The Agency Workers’ Regulations and the Swedish Derogation

13 Feb 2013

The Agency Workers' Regulations require that after a twelve week qualifying period, agency workers are entitled to the same basic employment conditions as permanent employees.  However, the Regulations also recognise the Swedish derogation (an exception from the EU Regulations negotiated by the Swedish Government).  The derogation provides an exception from the principle of equal treatment where there is a permanent contract with the agency under which the worker is paid a retainer between assignments. 

The Regulations require that the contract be entered into before the first assignment under that contract.  At first glance that is straightforward but where does it leave agency workers and the employers to which they were assigned when the Regulations came into force on 1st October 2011?  BIS guidance suggests the derogation does not apply so workers in this transitional period are entitled to parity. 

This issue came before an employment tribunal in Bray and Others v Monarch Personnel Refuelling (UK) Ltd.  The case concerned agency tanker drivers assigned to BP which paid its own drivers £0.70 per hour more than the agency drivers.  If the Swedish derogation applied, BP faced a significant increase in its costs as the assignments were generally long term.  BP was also concerned that trade unions would put it under pressure to maintain differentials, dragging it into a costly cycle of pay rises.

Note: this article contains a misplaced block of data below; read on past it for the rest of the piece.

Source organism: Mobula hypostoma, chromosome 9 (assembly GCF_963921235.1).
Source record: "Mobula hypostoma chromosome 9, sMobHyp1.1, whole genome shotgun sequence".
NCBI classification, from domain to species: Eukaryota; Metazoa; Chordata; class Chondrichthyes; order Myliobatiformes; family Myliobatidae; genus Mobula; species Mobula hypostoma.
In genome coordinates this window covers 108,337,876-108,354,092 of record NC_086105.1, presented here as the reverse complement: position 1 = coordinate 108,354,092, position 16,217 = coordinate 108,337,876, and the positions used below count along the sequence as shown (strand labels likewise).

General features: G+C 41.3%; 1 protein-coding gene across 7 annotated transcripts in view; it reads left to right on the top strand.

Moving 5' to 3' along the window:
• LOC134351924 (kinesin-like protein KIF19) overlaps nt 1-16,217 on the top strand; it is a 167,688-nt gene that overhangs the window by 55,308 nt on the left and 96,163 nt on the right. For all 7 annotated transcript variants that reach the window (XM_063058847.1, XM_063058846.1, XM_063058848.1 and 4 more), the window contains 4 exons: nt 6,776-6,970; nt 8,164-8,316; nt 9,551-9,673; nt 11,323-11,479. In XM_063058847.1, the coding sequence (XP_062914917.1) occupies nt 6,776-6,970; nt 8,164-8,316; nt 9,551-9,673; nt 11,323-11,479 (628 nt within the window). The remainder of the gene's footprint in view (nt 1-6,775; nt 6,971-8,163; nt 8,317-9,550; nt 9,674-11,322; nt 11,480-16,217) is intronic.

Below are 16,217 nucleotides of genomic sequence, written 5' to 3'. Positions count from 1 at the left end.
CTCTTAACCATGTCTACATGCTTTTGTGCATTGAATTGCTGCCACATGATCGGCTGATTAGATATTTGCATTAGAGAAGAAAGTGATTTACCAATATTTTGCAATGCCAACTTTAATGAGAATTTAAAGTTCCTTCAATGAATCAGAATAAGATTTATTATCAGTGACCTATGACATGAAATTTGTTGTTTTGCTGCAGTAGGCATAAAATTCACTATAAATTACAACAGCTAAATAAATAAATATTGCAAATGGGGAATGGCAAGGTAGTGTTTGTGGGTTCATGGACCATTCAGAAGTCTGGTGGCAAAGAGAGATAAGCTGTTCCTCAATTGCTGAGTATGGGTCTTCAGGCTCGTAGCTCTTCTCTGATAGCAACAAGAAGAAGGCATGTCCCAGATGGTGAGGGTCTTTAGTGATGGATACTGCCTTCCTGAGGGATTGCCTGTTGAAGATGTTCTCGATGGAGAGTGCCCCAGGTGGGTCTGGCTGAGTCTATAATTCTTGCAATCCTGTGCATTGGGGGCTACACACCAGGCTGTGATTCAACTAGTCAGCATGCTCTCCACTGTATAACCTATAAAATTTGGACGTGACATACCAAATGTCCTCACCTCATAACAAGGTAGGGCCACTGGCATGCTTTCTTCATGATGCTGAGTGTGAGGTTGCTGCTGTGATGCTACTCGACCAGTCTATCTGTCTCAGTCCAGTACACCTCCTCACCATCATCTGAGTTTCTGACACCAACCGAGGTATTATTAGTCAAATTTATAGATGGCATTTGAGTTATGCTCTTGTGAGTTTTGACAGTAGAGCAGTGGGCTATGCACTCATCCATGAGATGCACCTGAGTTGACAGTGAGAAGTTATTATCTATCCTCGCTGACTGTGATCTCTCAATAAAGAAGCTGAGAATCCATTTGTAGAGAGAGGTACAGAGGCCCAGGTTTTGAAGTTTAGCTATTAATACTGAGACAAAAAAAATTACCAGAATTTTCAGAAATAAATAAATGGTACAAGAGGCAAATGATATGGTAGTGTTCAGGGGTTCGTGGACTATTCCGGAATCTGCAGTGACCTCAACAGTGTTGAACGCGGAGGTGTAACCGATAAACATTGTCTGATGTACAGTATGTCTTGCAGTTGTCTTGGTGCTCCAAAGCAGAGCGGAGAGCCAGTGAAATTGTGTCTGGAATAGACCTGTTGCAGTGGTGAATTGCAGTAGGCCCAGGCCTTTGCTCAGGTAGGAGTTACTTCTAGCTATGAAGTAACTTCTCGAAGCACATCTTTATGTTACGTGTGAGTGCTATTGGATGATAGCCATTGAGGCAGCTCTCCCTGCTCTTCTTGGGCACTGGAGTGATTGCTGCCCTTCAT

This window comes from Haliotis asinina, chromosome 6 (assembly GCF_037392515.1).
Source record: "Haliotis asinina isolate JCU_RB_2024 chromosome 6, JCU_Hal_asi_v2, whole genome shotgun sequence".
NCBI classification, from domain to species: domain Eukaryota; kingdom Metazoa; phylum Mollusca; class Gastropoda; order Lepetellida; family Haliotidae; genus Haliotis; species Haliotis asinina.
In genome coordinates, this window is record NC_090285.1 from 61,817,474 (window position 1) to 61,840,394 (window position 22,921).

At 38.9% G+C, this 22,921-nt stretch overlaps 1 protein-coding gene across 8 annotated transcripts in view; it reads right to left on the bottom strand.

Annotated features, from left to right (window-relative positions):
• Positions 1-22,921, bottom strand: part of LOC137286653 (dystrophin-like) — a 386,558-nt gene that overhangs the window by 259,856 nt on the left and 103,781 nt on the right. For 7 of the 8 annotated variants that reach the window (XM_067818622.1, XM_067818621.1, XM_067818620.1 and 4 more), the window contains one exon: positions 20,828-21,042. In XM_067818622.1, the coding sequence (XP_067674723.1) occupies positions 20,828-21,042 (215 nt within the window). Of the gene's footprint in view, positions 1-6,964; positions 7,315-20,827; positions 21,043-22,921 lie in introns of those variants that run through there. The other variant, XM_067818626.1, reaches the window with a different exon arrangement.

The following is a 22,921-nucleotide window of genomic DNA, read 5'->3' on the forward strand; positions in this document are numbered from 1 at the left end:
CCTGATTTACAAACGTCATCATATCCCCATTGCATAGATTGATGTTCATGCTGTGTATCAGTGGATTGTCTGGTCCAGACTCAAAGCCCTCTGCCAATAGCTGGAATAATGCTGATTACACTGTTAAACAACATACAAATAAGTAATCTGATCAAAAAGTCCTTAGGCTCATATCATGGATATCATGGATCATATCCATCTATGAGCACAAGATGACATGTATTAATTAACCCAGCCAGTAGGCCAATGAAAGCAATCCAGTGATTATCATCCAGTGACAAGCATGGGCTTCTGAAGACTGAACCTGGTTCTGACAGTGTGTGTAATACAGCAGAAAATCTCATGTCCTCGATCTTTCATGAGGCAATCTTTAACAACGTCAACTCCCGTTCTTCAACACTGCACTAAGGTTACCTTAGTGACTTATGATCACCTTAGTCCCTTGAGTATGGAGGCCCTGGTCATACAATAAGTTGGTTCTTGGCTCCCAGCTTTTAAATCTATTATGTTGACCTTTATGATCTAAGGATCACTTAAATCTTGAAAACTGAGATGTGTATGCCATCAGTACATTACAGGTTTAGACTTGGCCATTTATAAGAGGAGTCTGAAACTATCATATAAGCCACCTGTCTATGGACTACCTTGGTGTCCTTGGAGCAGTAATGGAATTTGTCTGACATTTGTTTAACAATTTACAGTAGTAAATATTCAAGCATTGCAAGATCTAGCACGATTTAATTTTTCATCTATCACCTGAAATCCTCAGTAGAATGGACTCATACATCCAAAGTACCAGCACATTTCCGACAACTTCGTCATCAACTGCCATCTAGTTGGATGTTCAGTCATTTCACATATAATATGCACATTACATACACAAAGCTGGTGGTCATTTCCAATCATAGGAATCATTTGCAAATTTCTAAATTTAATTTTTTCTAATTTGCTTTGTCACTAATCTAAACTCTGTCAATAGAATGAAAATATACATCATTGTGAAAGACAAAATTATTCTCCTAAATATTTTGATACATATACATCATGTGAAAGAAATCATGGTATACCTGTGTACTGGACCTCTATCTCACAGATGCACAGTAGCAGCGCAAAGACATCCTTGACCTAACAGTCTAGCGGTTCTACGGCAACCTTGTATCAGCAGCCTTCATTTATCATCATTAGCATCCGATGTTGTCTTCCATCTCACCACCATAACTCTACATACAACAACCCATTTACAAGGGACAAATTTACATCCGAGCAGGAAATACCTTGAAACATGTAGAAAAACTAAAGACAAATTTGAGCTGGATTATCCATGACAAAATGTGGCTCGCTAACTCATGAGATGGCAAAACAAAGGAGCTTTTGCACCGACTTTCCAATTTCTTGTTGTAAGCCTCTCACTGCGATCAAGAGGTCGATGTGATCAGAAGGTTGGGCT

BP told the agency that current assignments would be terminated on 30th November 2011 and would be followed by new assignments starting on 1st December.  It would only accept drivers on new assignments if they worked under contracts covered by the Swedish derogation.  The agency issued contracts under the derogation on 15th November. The drivers were not happy and brought claims in which they argued that the derogation did not apply because they were already assigned to BP when the new contracts were issued.

The Employment Tribunal found the new contract compliant with the derogation because it was entered into before the beginning of the first assignment under that contract.

Our view:

There is a certain logic in the Tribunal's decision, which will come as a relief to BP and other employers who took steps to avoid the risk of being required to give parity to existing agency workers.  Nevertheless, it seems less than satisfactory that the workers were forced to surrender parity on a choice of working under the Swedish derogation or having their relationship with BP terminated completely.  It also seems that the BIS guidance is unreliable.

This is the first reported decision we have seen on the application of the Agency Workers' Regulations so it is very unlikely to be the last word on the subject.